Distinct Agonist Regulation of Muscarinic Acetylcholine M2-M3 Heteromers and Their Corresponding Homomers [Signal Transduction]

April 27th, 2015 by Aslanoglou, D., Alvarez-Curto, E., Marsango, S., Milligan, G.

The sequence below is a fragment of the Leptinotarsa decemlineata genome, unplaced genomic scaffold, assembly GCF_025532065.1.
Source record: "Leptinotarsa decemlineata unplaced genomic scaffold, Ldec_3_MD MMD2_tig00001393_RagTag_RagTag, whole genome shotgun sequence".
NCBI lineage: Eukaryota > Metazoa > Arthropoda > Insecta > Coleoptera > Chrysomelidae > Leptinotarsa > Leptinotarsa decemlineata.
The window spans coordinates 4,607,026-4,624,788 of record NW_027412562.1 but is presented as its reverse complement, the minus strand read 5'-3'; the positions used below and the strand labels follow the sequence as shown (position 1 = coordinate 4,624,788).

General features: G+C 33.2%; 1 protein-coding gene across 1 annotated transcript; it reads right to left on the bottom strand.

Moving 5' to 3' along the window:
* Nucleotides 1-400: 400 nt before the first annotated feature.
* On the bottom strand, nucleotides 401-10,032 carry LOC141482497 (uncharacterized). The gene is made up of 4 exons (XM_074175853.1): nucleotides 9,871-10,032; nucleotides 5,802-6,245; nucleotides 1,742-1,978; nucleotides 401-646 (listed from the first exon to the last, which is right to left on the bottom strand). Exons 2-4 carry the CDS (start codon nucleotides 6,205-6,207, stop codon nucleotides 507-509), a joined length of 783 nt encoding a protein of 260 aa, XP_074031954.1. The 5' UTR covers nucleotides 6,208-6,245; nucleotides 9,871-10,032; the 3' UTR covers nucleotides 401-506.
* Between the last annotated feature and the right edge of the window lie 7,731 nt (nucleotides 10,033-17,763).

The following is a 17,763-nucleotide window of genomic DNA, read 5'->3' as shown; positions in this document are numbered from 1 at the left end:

Each subtype of the muscarinic receptor family of G protein-coupled receptors is activated by similar concentrations of the neurotransmitter acetylcholine or closely related synthetic analogs such as carbachol. However, pharmacological selectivity can be generated by the introduction of a pair of mutations to produce Receptor Activated Solely by Synthetic Ligand (RASSL) forms of muscarinic receptors. These display loss of potency for acetylcholine/carbachol alongside a concurrent gain in potency for the ligand clozapine N-oxide. Co-expression of a form of wild type human M2 and a RASSL variant of the human M3 receptor resulted in concurrent detection of each of M2-M2 and M3-M3 homomers alongside M2-M3 heteromers at the surface of stably transfected Flp-InTM T-RExTM 293 cells. In this setting occupancy of the receptors with a muscarinic antagonist was without detectable effect on any of the muscarinic oligomers. However, selective agonist occupancy of the M2 receptor resulted in enhanced M2-M2 homomer interactions but decreased M2-M3 heteromer interactions. By contrast, selective activation of the M3 RASSL receptor did not significantly alter either M3-M3 homomer or M2-M3 heteromer interactions. Selectively targeting closely related receptor oligomers may provide novel therapeutic opportunities.